When we share what’s objectively true about the nature of God, the claims of Christianity, or truth of the Christian worldview, we show a similar concern for the people we love. Christianity may be true, or it may be false, but one thing is certain: our personal subjective opinion about Jesus won’t change who He is or what He did for us. Don’t be afraid to help people understand that truth involves more than their personal perspective. Your efforts might just save their lives.
You’re in a conversation and someone keeps using the word “truth,” but you get the sense that what they mean by “truth” and what you mean by “truth” are not the same thing. What is “truth”?
What would you say?
Definitions matter. Sometimes we use the same vocabulary, but different dictionaries. And if we want to have good conversations, it’s important that we clarify our definitions. The next time the word “truth” comes up in conversation, here are 3 things to remember:
Number 1: Some people mistakenly treat their subjective claims as though they are objectively true.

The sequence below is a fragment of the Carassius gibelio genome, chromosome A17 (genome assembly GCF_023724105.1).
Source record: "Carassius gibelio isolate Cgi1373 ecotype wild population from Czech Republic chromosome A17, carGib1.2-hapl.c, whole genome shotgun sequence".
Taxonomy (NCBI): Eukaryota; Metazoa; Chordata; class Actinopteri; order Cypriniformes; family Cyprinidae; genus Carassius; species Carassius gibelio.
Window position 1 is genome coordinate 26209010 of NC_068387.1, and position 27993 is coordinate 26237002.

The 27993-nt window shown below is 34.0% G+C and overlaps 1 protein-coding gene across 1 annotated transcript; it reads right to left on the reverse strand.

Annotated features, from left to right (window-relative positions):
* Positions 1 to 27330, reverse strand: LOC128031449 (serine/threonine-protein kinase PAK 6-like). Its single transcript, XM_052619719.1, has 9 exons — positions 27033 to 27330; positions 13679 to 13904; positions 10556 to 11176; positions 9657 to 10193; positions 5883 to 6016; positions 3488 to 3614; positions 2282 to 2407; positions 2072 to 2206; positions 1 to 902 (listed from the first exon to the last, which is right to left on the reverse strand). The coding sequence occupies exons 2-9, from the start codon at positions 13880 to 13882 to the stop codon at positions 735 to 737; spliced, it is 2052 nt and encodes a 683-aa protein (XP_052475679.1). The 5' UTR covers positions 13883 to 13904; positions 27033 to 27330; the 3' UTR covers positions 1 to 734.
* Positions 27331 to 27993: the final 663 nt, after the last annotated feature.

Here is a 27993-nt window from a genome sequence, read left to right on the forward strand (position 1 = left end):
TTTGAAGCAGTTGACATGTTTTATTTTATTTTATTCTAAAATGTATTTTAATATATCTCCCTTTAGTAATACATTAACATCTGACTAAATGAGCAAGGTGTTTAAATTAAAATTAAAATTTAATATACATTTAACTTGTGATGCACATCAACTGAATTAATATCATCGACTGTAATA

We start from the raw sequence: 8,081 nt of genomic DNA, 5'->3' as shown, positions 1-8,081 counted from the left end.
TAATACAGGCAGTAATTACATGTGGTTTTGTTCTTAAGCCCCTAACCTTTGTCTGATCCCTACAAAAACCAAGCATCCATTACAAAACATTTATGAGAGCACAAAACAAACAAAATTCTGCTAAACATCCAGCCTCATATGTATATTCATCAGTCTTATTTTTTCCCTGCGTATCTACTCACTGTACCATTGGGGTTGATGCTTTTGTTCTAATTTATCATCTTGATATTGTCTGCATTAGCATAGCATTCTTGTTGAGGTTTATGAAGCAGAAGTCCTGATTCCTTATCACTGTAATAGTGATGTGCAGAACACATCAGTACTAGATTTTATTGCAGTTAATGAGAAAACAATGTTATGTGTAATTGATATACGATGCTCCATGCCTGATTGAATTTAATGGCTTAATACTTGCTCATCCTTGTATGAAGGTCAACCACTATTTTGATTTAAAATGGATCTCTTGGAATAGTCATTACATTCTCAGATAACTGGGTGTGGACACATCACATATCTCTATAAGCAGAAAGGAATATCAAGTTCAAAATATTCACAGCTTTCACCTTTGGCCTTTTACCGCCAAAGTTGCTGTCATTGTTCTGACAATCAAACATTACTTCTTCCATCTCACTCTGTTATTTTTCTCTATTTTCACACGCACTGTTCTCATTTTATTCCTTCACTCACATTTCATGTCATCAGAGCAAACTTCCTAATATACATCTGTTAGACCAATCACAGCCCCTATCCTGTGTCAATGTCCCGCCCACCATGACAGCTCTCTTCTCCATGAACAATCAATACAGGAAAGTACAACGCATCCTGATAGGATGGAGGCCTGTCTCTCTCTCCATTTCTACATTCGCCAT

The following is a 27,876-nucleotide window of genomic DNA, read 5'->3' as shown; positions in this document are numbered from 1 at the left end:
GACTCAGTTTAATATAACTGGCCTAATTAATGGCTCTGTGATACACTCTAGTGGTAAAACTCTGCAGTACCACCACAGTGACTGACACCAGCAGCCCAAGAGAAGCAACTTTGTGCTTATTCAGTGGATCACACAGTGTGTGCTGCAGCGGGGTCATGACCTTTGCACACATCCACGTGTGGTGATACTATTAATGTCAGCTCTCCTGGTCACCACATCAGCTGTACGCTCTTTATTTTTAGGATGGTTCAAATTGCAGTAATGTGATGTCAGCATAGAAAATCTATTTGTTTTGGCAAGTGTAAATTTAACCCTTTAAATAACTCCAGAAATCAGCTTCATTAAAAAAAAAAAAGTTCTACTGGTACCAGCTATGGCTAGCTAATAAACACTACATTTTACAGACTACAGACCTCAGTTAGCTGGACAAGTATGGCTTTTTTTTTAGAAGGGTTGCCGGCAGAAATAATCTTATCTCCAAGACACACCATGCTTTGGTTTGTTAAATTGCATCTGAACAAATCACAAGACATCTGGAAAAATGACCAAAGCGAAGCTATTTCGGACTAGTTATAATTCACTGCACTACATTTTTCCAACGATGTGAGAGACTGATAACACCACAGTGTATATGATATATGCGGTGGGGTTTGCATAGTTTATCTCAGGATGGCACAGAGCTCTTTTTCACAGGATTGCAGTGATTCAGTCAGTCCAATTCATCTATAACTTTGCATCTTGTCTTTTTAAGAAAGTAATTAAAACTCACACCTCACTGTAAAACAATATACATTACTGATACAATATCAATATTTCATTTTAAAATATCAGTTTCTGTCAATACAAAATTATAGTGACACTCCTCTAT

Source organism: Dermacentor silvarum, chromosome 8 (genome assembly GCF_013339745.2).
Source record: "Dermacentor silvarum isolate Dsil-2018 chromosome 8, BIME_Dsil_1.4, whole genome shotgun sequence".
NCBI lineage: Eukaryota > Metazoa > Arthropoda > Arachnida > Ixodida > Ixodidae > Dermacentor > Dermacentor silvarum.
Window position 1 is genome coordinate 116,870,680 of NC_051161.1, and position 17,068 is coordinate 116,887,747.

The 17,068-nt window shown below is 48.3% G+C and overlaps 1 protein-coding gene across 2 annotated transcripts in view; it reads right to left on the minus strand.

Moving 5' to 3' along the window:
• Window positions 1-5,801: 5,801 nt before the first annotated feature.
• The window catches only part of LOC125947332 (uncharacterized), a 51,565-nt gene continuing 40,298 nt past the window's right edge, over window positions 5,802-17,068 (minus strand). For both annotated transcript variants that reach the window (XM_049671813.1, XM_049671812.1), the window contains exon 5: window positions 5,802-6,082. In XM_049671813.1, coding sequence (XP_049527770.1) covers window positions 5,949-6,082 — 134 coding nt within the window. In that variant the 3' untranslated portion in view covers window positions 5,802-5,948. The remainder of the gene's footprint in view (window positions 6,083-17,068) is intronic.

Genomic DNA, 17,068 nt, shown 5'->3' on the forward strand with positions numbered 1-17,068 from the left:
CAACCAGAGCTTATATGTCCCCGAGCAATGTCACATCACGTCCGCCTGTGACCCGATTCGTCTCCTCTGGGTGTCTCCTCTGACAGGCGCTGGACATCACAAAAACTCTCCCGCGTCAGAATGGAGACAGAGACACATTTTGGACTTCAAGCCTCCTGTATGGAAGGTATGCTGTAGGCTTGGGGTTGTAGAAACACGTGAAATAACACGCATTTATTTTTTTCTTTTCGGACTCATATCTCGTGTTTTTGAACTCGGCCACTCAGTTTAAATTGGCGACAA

“Subjective truth claims” are grounded in the subjects (the people) who make them. My statement, “Chocolate chip cookies are the best dessert,” for example, is a matter of personal opinion. I (as the subject) get to decide if this claim is true, and while it may be true for me, it isn’t necessary true for others. That’s okay, because everyone is entitled to their personal, subjective opinion about a variety of claims, from what they prefer for dessert, desire in a new car, or favor for a movie.
But many people think all truth claims are a matter of personal or cultural perspective. If this is correct, truth is entirely subjective, grounded either in the personal views of individual subjects, or the collective cultural consensus of groups of subjects.
Number 2: Understanding the difference between subjective and objective truth claims can be a matter of life or death.
While my claim about dessert is grounded in my personal, subjective tastes, some claims are true, regardless of my preferences. That’s because they aren’t grounded in the desires of a subject but are instead grounded in the nature of an object. We call these kinds of claims “objective truth claims.”
Imagine, for example, you’re foraging for edible mushrooms with a friend. Your goal is the tasty Asian “paddy straw” mushroom, a variety of mushroom that is used extensively in Asian cuisines. You find one, but your friend abruptly stops you from picking it.